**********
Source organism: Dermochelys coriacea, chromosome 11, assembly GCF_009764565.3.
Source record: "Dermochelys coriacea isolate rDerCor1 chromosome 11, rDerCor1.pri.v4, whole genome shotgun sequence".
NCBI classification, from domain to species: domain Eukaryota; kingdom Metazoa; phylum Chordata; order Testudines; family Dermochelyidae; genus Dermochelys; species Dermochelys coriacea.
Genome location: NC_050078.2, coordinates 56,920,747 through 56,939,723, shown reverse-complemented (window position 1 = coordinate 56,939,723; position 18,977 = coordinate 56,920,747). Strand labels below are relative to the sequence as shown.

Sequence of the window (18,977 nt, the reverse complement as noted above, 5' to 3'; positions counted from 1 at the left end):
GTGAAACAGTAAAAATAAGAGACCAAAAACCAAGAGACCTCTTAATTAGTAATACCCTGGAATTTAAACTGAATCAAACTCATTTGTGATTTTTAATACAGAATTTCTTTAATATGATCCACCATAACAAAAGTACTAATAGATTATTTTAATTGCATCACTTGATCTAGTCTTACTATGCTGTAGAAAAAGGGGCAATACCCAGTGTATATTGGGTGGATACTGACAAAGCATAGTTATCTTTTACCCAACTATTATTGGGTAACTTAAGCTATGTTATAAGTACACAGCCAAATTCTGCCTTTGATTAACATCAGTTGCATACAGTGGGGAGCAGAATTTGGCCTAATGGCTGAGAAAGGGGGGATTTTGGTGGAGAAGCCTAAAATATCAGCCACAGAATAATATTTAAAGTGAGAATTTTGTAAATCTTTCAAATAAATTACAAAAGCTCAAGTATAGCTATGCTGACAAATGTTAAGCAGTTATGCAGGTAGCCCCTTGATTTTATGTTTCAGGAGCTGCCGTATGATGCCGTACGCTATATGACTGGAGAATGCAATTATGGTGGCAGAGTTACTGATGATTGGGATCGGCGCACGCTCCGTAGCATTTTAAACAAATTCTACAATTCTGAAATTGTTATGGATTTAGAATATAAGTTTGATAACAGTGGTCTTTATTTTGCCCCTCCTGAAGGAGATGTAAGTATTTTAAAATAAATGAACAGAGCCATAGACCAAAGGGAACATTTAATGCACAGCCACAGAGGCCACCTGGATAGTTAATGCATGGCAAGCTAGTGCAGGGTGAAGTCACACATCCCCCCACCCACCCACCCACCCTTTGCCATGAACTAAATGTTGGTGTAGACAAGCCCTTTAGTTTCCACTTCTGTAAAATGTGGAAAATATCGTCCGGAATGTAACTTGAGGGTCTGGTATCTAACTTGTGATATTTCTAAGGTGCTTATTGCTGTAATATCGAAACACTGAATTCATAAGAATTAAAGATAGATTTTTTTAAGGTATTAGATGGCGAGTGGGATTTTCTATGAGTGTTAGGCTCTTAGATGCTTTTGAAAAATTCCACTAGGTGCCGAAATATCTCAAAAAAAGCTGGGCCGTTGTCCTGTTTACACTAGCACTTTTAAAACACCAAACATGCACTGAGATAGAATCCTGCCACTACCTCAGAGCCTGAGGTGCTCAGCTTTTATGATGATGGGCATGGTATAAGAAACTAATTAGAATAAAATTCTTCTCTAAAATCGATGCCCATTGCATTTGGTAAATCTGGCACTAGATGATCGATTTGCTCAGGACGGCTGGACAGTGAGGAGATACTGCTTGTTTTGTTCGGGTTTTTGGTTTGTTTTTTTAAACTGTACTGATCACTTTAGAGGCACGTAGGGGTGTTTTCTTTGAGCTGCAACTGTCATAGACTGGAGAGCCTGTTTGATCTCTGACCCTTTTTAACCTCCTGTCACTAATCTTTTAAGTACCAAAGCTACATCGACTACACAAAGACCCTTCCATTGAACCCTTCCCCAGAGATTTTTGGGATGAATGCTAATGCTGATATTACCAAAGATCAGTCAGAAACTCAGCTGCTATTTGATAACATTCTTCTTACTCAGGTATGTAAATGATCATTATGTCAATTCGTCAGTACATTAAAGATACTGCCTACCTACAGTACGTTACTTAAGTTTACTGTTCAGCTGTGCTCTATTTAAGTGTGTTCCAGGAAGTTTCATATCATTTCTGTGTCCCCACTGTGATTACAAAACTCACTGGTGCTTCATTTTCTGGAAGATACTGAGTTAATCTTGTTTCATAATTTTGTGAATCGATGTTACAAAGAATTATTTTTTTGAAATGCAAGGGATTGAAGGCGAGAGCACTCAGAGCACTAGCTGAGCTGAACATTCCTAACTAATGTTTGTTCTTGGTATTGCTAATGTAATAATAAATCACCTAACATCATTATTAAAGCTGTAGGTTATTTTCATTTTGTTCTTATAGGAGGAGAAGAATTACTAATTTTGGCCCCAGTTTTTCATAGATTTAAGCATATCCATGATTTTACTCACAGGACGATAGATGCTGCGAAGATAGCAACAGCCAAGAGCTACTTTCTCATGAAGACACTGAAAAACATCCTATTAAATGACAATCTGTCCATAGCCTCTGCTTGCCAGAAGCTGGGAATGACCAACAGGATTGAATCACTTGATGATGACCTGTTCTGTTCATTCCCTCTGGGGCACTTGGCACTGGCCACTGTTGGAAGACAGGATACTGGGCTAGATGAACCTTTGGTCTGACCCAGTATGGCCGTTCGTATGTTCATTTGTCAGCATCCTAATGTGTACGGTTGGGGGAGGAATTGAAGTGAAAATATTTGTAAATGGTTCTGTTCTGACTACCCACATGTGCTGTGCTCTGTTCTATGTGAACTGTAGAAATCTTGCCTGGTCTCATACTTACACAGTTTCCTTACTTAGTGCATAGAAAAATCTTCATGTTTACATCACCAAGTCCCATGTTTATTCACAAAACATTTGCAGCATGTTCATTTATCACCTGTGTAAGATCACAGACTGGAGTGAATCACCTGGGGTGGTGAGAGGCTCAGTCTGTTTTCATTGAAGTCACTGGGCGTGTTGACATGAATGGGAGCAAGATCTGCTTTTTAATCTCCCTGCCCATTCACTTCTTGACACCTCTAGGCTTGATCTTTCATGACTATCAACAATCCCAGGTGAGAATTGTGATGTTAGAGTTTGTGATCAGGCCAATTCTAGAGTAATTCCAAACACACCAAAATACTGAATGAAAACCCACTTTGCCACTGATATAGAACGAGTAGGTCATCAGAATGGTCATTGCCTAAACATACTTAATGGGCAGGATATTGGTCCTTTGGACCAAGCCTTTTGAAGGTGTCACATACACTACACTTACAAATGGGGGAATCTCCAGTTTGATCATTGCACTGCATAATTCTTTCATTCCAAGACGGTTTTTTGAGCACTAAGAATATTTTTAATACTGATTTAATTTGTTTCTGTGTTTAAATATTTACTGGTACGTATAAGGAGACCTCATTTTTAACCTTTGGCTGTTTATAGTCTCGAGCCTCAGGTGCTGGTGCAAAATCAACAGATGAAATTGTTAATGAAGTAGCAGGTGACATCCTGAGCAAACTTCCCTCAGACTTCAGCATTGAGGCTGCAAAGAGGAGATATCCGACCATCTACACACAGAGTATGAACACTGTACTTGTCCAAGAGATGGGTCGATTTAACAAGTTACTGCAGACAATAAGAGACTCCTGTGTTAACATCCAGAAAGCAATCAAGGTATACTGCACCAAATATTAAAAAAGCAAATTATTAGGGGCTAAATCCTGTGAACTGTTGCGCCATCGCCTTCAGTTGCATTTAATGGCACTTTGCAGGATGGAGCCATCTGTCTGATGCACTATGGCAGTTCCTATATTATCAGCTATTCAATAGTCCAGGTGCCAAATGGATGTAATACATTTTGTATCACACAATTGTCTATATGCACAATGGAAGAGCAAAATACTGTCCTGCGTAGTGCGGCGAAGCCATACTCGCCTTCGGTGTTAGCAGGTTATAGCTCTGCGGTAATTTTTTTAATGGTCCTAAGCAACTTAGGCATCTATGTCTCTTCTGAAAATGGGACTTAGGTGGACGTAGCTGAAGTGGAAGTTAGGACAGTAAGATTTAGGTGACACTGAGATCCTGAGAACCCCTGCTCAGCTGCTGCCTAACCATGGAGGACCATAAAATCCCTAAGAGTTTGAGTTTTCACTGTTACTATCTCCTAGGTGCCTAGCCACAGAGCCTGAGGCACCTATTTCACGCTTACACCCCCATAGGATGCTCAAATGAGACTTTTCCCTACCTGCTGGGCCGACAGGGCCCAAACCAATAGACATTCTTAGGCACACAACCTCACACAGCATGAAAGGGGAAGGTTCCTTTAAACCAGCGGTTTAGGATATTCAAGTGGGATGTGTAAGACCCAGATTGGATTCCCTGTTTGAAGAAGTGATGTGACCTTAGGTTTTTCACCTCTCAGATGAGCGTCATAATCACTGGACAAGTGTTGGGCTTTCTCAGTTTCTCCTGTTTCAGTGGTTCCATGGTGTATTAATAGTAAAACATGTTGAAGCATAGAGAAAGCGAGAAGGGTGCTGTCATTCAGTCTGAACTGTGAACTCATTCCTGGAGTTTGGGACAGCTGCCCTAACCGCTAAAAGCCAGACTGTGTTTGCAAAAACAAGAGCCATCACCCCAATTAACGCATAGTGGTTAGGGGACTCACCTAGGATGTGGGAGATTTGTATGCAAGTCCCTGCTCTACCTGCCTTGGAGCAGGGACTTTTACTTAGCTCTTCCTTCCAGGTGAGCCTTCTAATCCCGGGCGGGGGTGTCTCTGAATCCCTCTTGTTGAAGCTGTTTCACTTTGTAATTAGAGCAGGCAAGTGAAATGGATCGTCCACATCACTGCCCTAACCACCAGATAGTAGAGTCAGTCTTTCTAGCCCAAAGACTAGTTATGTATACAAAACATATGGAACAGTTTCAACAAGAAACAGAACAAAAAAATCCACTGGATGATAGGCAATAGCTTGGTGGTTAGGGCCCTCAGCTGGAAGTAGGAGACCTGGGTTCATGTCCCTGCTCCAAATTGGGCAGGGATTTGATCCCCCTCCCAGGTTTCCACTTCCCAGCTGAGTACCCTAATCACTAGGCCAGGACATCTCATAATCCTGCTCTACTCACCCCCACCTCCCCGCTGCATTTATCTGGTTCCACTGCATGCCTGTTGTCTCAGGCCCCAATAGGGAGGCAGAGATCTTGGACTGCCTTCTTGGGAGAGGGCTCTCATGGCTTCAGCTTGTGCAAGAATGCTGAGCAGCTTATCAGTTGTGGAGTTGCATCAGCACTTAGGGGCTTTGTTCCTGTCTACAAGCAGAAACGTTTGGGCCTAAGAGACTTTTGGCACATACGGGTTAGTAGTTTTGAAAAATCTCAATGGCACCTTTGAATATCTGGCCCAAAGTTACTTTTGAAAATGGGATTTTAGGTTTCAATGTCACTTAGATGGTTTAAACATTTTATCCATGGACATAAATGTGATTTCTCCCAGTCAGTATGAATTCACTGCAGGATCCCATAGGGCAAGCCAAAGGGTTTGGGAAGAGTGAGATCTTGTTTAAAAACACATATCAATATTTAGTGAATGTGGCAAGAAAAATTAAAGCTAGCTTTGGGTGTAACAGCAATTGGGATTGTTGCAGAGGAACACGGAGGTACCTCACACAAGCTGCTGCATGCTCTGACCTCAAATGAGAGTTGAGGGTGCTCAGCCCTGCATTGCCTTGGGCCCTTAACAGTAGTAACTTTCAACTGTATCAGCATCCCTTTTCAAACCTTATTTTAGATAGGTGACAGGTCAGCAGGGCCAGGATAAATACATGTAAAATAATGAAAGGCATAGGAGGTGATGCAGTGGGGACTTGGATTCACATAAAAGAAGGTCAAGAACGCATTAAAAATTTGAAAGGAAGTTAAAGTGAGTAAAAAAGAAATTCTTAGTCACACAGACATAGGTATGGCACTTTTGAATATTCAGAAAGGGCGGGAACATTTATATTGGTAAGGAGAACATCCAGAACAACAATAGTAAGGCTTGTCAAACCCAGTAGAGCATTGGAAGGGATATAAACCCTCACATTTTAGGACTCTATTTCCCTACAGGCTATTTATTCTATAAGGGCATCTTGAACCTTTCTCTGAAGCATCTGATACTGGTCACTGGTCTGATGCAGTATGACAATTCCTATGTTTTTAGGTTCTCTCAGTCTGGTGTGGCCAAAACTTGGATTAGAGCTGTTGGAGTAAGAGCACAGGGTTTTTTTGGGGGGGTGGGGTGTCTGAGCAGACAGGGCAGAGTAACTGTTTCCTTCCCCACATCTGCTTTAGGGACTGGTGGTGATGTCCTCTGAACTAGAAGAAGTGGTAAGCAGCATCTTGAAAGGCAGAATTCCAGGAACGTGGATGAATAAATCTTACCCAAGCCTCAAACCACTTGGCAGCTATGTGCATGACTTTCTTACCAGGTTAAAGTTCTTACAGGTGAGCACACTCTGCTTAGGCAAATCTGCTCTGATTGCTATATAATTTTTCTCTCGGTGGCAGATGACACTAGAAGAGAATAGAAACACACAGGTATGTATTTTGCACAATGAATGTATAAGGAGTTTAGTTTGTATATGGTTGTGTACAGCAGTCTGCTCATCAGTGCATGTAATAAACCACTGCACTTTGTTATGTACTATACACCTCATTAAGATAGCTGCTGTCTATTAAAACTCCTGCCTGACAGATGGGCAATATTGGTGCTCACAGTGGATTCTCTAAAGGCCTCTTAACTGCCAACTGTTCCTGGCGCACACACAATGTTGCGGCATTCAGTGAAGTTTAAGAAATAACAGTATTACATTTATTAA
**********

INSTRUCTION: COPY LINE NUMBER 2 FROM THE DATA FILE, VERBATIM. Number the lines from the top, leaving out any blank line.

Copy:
Source record: "Dermochelys coriacea isolate rDerCor1 chromosome 11, rDerCor1.pri.v4, whole genome shotgun sequence".